Calculating the Euclidian distance between an unknown spectrum and the means of each cluster allows the Quantagenetics® method to determine the probability that a spectrum from an unknown sample belongs to one of several clusters of spectra. This is done by comparing the unknown spectrum to each of the cluster means. Comparison of the distance to the probability distance function for the cluster results in the calculation of the spectrum's likelihood of belonging to the cluster in question. The cluster that had the greatest likelihood of being the source of the unknown was chosen as the one to be used. For a model to be reliable, it must be possible to forecast both the samples that originate from a certain location and those that do not originate from that location. As a result, success rates are determined by computing the proportion of genuine, positive and negative results relative to the total number of spectra. To get an understanding of the spectral characteristics that are representative of important connections within the dataset, principal component analysis (PCA) was used. The spectral properties that are substantially associated in each main component may be identified via the use of PCA loading charts (PC).
Partial least squares regression (PLSR) models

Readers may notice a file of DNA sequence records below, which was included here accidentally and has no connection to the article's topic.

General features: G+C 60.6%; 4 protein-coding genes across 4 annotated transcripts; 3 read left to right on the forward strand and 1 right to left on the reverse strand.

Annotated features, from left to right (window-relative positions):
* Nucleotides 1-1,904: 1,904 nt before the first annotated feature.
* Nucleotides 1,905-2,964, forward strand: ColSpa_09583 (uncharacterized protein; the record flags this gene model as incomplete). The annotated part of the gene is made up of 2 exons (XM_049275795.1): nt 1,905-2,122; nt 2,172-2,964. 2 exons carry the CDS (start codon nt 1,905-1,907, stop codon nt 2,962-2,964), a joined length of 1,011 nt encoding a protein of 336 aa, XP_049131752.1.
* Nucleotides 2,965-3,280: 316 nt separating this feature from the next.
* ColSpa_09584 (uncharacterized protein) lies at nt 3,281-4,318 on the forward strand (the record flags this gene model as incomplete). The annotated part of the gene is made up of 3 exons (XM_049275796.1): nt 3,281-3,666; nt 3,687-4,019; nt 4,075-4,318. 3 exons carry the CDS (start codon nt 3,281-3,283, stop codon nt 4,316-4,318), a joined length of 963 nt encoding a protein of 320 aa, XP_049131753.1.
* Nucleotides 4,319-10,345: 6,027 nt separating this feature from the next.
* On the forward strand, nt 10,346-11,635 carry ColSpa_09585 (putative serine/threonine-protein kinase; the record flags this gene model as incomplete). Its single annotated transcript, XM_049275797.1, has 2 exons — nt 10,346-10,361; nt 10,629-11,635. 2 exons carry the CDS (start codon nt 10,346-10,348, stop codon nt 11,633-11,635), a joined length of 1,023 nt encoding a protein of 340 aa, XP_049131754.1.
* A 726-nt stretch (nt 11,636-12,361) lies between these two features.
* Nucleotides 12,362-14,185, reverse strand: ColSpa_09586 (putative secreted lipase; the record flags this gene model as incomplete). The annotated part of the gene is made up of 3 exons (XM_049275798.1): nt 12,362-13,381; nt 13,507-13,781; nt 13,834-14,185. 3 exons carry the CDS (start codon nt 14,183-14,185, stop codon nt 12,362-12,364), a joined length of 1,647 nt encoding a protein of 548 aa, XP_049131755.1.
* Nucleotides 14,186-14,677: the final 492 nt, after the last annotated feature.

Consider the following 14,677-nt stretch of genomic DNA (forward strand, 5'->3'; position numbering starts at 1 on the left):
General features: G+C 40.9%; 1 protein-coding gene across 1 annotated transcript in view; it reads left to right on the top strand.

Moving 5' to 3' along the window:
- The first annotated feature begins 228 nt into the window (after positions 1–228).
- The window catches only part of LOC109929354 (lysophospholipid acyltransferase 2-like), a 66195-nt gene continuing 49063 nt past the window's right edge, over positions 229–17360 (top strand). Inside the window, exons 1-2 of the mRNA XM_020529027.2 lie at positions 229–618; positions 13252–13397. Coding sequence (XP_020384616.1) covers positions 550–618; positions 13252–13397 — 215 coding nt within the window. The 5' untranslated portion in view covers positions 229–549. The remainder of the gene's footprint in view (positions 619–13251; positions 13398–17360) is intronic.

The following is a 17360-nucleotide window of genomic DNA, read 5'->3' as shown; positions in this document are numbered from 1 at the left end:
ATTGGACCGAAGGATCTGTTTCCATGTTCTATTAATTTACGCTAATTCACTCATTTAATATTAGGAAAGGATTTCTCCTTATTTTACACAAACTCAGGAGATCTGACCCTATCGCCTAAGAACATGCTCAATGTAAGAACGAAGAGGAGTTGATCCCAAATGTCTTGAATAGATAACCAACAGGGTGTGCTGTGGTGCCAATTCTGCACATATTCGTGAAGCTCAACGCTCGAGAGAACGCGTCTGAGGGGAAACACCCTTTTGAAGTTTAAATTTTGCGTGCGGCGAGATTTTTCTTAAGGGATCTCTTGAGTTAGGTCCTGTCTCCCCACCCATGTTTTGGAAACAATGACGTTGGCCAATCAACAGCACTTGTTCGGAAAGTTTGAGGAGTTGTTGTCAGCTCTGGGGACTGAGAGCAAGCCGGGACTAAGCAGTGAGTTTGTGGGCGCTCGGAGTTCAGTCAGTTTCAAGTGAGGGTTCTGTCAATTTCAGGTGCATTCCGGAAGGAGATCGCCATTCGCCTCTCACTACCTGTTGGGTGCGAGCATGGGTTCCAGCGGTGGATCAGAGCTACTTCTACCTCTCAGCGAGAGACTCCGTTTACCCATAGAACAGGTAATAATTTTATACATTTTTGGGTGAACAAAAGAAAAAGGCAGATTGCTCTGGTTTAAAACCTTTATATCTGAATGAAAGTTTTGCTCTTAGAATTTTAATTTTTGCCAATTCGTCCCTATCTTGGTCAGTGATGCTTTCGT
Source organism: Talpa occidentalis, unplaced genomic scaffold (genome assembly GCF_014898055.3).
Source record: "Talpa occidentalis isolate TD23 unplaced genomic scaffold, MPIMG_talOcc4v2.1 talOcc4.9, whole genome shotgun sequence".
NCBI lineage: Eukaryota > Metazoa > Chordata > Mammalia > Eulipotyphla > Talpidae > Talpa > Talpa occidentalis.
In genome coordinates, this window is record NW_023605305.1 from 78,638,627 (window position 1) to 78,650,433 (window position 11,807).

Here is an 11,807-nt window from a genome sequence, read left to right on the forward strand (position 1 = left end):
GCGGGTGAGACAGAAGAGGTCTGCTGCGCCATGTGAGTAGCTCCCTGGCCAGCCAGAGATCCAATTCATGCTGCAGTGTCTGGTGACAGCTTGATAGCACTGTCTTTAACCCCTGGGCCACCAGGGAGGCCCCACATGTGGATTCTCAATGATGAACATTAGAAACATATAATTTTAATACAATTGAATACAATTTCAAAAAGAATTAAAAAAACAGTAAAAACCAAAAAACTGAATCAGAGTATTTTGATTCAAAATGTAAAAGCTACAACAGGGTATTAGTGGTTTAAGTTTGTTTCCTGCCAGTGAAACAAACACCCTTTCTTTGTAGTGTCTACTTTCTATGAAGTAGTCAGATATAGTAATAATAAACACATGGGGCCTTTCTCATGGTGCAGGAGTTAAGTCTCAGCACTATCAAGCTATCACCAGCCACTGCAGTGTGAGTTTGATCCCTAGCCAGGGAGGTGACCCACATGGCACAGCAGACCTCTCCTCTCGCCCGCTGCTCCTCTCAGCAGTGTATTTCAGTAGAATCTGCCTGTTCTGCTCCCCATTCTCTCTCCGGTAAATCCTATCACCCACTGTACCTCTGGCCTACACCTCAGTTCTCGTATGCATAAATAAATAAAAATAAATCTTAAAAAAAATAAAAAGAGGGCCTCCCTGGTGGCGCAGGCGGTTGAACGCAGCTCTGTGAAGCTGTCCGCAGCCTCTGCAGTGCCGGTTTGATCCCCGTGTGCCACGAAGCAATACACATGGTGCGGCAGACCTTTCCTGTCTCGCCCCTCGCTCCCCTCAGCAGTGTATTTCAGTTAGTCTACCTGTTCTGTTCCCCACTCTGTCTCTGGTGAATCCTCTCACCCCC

The second strategy is to train and evaluate a decision tree using a succession of partial least squares regression (PLSR) models. This was done in order to improve the accuracy of the tree's predictions. The principal component factor analysis (PLSR) is a multivariate approach that may be used to estimate the value of an independent variable based on a data set obtained via spectroscopy. After averaging the spectra of each specimen across all groups, a total of 320 spectra was obtained from the 29–30 specimens that were included in each of the 11 geographical groups (the Brazilian carbonado diamonds were not included in this model). The PLSR decision tree is made up of a number of binary models, each of which makes a prediction as to whether a spectrum belongs to the group being modelled or to the group consisting of all other samples. For every model, the value of the independent variable is set to 1 for spectra that belong to the group that is being modelled, but it is set to 0 for spectra that belong to any other group. The models were calibrated with the help of the vast majority of the spectra (83 percent), and validated with the help of the remaining 17 percent. PLSR will determine the value of the independent variable for each calibration spectrum before continuing on with the calibration process. Spectra that belong to the group that is being modelled should have calculated values that are relatively close to one, while spectra that belong to the group that contains all other spectra should have calculated values that are relatively close to zero. The Value of Apparent Distinction (VAD) is the independent variable that is used to differentiate between the two groups. Spectra that has a calculated value for an independent variable that is either greater than or equal to the VAD are placed in the group that is being modelled. Spectra that have calculated values for an independent variable that are lower than the VAD are placed in the group that contains all of the other possible spectra. The percentage of spectra in the validation set that were assigned the right classification is what is used to determine the success rate.